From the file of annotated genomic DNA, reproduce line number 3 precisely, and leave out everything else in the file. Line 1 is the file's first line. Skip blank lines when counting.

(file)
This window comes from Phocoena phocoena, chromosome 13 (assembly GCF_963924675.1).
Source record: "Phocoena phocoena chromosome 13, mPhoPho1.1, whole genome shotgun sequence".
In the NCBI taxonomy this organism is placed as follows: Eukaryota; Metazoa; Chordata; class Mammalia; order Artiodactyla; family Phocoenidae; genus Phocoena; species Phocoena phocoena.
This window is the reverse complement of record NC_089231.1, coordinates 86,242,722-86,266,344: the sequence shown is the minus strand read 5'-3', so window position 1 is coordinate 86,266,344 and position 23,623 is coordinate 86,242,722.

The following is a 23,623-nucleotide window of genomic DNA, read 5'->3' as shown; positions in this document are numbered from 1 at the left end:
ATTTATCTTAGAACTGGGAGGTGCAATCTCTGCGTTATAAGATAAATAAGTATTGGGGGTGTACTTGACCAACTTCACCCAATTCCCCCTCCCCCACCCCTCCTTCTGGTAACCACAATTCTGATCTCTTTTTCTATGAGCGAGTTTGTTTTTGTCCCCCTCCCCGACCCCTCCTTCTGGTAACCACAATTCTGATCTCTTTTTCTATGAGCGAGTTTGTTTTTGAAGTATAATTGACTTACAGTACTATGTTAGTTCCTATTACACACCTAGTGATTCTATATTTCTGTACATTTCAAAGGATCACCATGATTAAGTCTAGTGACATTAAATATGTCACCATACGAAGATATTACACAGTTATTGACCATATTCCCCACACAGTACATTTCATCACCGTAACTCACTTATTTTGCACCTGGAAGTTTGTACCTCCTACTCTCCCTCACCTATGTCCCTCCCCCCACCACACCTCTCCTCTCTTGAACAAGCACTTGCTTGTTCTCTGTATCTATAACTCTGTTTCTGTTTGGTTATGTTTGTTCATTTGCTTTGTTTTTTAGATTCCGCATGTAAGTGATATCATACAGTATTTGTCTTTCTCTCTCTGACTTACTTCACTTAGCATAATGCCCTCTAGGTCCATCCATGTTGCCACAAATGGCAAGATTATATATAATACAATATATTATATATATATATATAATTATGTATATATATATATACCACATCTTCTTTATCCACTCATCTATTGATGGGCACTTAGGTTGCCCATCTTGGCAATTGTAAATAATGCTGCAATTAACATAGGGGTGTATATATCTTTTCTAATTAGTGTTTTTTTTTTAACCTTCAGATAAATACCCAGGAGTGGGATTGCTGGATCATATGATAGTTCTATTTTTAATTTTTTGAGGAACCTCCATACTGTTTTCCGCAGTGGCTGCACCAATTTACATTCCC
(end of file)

In the NCBI taxonomy this organism is placed as follows: Eukaryota; Metazoa; Chordata; class Mammalia; order Artiodactyla; family Phocoenidae; genus Phocoena; species Phocoena phocoena.